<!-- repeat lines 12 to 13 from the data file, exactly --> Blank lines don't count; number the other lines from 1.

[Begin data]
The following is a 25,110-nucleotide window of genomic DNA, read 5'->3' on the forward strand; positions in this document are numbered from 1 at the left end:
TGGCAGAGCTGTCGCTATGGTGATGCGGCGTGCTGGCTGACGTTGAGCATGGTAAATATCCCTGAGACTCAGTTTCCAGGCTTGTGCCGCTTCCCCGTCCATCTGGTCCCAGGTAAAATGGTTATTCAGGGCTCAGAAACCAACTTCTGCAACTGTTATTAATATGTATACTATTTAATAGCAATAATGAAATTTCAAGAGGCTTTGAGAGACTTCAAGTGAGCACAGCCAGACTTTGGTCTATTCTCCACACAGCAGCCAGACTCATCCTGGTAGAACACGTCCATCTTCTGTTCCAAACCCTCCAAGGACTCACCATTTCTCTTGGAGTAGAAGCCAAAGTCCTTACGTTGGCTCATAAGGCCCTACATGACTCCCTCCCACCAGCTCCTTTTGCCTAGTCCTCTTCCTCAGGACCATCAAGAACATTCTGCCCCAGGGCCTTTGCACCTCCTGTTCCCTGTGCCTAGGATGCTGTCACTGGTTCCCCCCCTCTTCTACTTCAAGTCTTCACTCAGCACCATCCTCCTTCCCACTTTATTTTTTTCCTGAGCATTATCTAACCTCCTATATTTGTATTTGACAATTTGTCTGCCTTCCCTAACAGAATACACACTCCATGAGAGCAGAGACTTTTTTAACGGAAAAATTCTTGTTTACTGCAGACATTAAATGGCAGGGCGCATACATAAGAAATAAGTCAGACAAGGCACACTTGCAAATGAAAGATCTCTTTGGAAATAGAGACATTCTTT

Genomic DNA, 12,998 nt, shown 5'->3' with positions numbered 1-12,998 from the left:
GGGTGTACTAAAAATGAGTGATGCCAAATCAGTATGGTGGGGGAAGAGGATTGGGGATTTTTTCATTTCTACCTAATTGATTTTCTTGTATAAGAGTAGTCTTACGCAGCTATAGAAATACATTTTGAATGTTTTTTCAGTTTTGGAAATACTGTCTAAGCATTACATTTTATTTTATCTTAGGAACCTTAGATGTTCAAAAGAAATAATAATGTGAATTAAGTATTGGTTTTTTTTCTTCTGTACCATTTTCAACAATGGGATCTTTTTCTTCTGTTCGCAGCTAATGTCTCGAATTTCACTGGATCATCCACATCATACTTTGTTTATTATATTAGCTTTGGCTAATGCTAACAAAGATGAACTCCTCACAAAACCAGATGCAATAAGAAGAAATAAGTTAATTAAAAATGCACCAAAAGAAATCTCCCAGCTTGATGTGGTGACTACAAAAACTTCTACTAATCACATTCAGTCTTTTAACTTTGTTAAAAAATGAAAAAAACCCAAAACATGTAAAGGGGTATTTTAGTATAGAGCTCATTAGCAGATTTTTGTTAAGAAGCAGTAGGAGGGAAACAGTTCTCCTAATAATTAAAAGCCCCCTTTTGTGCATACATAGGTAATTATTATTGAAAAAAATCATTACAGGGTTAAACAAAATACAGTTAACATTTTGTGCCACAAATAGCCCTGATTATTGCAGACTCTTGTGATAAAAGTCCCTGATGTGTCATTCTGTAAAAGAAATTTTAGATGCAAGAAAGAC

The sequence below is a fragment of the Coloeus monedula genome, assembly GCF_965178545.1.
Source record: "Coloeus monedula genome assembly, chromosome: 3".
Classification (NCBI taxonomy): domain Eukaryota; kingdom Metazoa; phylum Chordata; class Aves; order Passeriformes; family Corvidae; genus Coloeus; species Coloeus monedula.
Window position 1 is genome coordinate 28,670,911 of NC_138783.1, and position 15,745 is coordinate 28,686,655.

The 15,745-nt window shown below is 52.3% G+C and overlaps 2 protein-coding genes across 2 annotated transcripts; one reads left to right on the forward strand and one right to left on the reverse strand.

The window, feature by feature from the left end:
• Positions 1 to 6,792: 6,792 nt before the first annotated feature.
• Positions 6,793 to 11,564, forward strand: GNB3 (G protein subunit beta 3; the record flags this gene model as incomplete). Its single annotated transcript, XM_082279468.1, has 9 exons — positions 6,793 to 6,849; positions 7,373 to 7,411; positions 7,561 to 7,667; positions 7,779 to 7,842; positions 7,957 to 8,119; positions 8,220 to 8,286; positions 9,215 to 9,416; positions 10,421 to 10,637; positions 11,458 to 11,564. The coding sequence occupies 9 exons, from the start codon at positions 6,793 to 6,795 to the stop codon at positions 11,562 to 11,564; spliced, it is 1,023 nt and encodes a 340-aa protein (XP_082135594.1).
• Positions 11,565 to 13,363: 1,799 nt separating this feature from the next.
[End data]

• Positions 6,793 to 11,564, forward strand: GNB3 (G protein subunit beta 3; the record flags this gene model as incomplete). Its single annotated transcript, XM_082279468.1, has 9 exons — positions 6,793 to 6,849; positions 7,373 to 7,411; positions 7,561 to 7,667; positions 7,779 to 7,842; positions 7,957 to 8,119; positions 8,220 to 8,286; positions 9,215 to 9,416; positions 10,421 to 10,637; positions 11,458 to 11,564. The coding sequence occupies 9 exons, from the start codon at positions 6,793 to 6,795 to the stop codon at positions 11,562 to 11,564; spliced, it is 1,023 nt and encodes a 340-aa protein (XP_082135594.1).
• Positions 11,565 to 13,363: 1,799 nt separating this feature from the next.